CureVac, a biopharmaceutical company, recently announced it began a Phase I dose-escalation clinical trial for its mRNA-based rabies vaccine and stated that mRNA can “simplify” vaccine manufacturing.
The breakthrough of vaccines ended epidemics and prevented outbreaks – a powerful technology that is gaining breakthrough status with mRNA leading the charge. Big pharma companies like Pfizer have signed hundred-million dollar deals into mRNA-based vaccine research.
Manufacturers like BioNTech, Pfizer’s partner in mRNA vaccine research, said that mRNA vaccine manufacturing can be more cost-effective as the vaccines do not require the same amount of quality control as typical virus-based vaccines.
Vaccines with mRNA technology are also able to rapidly adjust to changing viruses allowing for greater protection, according to BioNTech.
In-PharmaTechnologist (IPT) spoke with Dan Menichella (DM), CEO of CureVac, about its prophylactic rabies vaccine (CV7202) and where mRNA exists in the vaccine manufacturing sector.
IPT: What role does mRNA technology play in today’s vaccine industry?
DM: mRNA vaccines are a promising alternative to conventional vaccine approaches because of their high potency, potential for rapid development and production, and low cost to manufacture.
You can see the excitement around the mRNA technology by the recent investments and partnering in the space.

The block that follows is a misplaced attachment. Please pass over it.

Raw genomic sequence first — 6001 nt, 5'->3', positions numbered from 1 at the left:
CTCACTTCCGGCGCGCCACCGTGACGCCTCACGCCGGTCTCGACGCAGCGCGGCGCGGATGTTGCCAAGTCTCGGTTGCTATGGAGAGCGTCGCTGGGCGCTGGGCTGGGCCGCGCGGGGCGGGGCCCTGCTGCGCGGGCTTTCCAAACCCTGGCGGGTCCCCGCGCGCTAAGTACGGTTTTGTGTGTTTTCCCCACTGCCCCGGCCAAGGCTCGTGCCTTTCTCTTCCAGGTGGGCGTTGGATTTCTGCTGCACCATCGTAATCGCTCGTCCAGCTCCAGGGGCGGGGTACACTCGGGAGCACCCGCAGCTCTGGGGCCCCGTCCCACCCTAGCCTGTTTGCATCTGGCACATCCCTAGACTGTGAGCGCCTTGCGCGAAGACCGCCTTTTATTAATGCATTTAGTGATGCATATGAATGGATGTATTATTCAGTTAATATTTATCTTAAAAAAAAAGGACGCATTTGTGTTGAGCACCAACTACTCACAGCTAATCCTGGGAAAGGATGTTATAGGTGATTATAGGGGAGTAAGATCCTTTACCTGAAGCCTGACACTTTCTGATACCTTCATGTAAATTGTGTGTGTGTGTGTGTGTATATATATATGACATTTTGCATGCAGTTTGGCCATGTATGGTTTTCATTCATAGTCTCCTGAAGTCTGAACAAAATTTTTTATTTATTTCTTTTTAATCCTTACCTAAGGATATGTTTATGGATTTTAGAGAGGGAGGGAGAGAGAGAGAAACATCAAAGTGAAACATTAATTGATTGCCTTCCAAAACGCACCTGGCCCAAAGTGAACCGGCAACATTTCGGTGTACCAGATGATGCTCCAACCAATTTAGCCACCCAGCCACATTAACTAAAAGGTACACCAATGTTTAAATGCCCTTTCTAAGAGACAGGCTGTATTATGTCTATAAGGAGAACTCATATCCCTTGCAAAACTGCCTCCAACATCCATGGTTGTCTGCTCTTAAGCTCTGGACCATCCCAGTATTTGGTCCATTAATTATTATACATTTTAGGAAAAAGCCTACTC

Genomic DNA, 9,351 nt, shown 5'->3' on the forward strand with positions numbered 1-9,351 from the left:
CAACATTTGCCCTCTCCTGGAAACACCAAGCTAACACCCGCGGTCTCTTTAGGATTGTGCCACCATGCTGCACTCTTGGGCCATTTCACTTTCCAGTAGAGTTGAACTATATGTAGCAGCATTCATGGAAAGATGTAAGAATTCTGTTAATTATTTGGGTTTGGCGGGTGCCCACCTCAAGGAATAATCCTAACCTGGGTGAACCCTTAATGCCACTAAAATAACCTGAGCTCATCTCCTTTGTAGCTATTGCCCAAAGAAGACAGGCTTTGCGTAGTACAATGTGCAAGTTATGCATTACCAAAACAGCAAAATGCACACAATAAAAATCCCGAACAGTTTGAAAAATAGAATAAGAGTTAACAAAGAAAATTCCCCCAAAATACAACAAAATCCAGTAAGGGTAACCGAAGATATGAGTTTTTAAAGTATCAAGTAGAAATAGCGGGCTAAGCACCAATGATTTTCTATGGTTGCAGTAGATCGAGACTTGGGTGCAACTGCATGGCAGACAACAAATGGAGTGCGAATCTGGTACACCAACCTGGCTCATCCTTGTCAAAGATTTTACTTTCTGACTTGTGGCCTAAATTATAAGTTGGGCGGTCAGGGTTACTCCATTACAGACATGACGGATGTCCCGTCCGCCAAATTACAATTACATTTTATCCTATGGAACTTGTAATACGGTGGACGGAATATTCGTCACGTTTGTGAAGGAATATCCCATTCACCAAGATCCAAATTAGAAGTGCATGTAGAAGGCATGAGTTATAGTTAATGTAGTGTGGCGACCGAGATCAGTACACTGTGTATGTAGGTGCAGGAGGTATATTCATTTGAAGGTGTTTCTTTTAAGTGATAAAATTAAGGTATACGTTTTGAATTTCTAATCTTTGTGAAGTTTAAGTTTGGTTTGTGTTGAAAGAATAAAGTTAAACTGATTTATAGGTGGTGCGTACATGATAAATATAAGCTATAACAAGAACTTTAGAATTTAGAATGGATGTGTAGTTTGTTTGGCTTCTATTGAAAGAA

An important advantage of this vaccine technology is its potential to rapidly adapt a vaccine candidate to match circulating strains – it allows an efficient and fast transfer to large-scale production. In addition, mRNA offers a unique potential for the development of multivalent vaccines targeting a high number of antigens.
IPT: How does manufacturing differ for the creation of vaccines using mRNA as opposed to traditional methods?
DM: mRNA vaccines have the potential to significantly simplify vaccine manufacturing and product release.
mRNA-based vaccines, for different disease targets, can be manufactured in a single multiproduct facility using standardized production methods. This allows a faster, cheaper, more potent and more flexible (one for all) manufacture as compared to traditional vaccines.
We believe mRNA technology has the potential to be disruptive and replace a significant part of traditional vaccine manufacturing since it can be easier and faster, resulting in reduced costs in the long -term.
IPT: In the future can mRNA vaccine technology be applied to different uses outside the prophylactic use?
DM: The lipid nanoparticle (LNP) formulation we are using for our rabies vaccine is also applicable to other local administrations of mRNA requiring a local immune activation, like therapeutic cancer vaccines or intratumoral mRNA treatments. Our preclinical results in these settings appear very promising.
IPT: How did CureVac design this trial?
DM: With our mRNA-based vaccine, we are testing either a one-shot dose for the travelers market and a two-shot dose for post exposure. In a pre-clinical study, a single intramuscular vaccination of non-human primates with this mRNA vaccine induced antibody titers well above the World Health Organization’s (WHO) [guidance of] titer of 0.5 IU/ml, which remained stable during an observation period of up to nine months. The human clinical trial design will provide important insights as to how these preclinical data translate into humans, which will guide the further development of our platform.